How Often Should You Be Eating Fish?
Keep your heart healthy by making seafood a staple in your diet. Last year, the conventional wisdom about healthy eating was turned on its head! A 27-year global study on the impact of eating habits on health outcomes revealed that eating healthy foods is far more important than avoiding unhealthy foods. Eating seafood rich in omega-3 fatty acids made their list of valuable foods your body needs for a long, healthy life. Omega-3 fatty acids are an essential nutrient for a healthy heart. They improve the flexibility of your arteries, help lower cholesterol, prevent heart rhythm abnormalities and reduce inflammation.
According to research compiled by the American Heart Associate (AHA), eating at least one serving of omega-3 rich seafood a week lowers your risk of sudden cardiac death, coronary heart disease and an ischemic stroke (caused by a blood clot in the brain). You may be thinking that you could just take fish oil pills instead of eating seafood. Studies suggest that you’ll reap far more benefits from eating fish than taking a supplement. Researchers have a few hypotheses to explain this. The first is that the combination of vitamins and nutrients in seafood, along with Omega-3s, increases the health benefits. The second is that choosing fish, instead of a protein high in saturated fat like steak or pork, also reduces your health risks. Additional research may prove that both these hypotheses are correct.
How Much Seafood Does Your Body Need?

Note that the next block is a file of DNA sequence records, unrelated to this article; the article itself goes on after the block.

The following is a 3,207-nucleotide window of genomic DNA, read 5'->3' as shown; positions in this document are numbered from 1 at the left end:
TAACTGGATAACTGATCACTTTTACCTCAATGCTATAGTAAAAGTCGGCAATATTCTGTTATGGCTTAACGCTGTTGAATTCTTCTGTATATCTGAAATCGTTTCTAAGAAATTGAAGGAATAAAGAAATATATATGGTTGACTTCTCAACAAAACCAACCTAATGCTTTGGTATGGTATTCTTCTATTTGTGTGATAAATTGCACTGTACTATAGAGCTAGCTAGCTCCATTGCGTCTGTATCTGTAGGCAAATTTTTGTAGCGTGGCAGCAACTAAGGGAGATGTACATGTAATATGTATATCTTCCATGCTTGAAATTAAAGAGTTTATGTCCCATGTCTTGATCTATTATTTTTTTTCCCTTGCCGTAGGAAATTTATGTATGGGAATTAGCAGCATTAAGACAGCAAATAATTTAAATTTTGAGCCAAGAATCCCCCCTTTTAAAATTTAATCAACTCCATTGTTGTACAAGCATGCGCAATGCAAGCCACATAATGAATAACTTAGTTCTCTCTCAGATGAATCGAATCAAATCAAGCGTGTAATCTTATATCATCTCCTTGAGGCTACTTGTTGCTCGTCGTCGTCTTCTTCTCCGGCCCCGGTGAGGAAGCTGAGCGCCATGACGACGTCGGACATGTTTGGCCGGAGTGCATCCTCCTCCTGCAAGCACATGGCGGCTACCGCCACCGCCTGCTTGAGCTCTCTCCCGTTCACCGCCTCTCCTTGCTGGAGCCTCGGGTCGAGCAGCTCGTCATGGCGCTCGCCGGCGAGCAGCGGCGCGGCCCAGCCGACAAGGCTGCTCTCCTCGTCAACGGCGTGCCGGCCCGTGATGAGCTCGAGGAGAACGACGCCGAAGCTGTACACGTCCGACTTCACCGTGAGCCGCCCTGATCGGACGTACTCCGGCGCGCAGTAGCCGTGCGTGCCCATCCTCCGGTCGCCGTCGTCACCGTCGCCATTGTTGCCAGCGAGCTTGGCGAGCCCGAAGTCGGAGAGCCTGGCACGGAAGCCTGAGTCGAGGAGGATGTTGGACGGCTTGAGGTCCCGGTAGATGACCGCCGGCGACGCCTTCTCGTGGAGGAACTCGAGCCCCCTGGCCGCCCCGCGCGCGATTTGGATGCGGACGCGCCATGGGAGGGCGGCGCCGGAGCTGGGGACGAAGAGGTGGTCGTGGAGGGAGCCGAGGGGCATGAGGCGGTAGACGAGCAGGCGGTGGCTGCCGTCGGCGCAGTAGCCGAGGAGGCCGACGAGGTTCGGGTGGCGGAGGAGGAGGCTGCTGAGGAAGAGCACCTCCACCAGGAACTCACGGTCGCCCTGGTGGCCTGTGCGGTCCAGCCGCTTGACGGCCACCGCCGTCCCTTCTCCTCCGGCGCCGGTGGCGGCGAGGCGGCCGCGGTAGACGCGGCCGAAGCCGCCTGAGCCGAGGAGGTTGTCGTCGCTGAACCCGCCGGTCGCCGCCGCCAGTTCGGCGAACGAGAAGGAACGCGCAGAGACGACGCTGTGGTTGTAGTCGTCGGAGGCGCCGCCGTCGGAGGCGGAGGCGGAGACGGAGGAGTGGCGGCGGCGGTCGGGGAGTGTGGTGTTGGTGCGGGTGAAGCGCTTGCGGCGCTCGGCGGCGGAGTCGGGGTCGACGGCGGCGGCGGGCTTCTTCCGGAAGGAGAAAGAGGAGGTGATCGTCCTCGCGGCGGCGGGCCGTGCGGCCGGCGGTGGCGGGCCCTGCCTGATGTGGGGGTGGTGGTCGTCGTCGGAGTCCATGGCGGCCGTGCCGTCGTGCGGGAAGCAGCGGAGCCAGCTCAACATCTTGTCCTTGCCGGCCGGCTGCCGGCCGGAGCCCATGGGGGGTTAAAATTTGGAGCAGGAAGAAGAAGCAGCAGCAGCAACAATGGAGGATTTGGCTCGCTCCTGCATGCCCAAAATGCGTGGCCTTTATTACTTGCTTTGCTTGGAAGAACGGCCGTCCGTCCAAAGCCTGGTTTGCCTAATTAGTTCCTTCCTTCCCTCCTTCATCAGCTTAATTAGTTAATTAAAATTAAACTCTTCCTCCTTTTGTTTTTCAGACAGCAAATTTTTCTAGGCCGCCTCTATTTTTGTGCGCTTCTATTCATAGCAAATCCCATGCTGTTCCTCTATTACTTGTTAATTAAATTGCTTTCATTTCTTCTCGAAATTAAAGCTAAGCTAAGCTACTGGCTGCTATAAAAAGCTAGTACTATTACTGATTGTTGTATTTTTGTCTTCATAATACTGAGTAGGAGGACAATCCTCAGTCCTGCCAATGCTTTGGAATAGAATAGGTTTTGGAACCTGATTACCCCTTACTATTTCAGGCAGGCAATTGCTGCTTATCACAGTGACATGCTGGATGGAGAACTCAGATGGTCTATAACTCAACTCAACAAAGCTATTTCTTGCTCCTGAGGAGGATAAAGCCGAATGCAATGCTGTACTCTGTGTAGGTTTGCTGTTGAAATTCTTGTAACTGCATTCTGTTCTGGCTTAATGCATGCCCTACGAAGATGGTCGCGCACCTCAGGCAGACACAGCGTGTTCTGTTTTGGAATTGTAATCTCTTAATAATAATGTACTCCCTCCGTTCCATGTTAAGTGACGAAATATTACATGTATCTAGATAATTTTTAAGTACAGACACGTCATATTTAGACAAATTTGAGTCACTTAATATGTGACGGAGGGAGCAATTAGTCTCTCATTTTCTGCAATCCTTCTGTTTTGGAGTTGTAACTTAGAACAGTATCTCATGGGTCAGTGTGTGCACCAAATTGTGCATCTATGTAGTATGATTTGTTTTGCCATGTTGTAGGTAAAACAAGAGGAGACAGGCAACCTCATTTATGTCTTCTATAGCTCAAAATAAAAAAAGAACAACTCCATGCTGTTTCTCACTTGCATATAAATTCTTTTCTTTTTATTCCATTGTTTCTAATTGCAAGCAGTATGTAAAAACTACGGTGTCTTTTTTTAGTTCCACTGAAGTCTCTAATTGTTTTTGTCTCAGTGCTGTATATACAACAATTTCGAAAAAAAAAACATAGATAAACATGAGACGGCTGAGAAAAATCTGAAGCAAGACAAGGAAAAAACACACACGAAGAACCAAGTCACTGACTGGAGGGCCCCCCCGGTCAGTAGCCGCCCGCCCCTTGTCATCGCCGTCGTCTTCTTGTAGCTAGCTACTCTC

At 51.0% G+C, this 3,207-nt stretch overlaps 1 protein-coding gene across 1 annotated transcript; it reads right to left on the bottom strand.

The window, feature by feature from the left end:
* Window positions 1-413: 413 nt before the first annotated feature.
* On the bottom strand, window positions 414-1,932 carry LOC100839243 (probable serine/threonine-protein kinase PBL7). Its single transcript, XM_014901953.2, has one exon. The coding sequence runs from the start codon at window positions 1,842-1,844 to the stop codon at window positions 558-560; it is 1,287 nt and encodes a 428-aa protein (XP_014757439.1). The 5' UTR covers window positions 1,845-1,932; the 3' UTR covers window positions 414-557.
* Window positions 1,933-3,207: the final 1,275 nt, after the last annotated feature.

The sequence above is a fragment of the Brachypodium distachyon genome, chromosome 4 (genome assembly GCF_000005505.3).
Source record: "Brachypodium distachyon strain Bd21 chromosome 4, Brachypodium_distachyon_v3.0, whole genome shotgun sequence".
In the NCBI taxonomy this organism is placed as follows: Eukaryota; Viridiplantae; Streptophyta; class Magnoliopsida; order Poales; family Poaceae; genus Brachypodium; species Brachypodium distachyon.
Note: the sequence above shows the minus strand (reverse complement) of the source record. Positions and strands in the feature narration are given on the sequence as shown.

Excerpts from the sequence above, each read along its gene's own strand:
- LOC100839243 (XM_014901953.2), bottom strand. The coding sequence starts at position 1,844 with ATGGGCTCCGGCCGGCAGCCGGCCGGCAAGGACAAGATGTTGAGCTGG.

How much seafood do you need to eat to reap the benefits? According to the AHA, you should eat at least two servings of non-fried fish per week. (A serving is ¾ cup of flaked fish—such as canned tuna—or 3.5 oz of cooked fish.) You can get all the seafood you need without endangering yourself from mercury exposure. The key is to eat seafood that is high in mercury sparingly. Shark, swordfish, and marlin have the highest mercury level. The Food and Drug Administration (FDA) recommends eating no more than one serving of these fish a week.
If you are pregnant or trying to get pregnant, it’s best to entirely avoid these fish right now. Fortunately, there are plenty of delicious low-mercury fish to choose from.
Atlantic mackerel, sardines, salmon (including canned), and trout are all low in mercury and rich in Omega-3 fatty acids. Catfish, flatfish and sole, shrimp, and tilapia don’t have as many Omega-3s but they are also low in mercury. You can safely eat two servings of these fish per week even if you are pregnant. To learn about more of the health benefits of eating fish, check out our blog post Better Your Health with Seafood.
If you aren’t used to buying seafood, stop by City Fish Market! Our seafood experts are happy to educate our customers about seafood so that they can help you pick the perfect fish for dinner.FF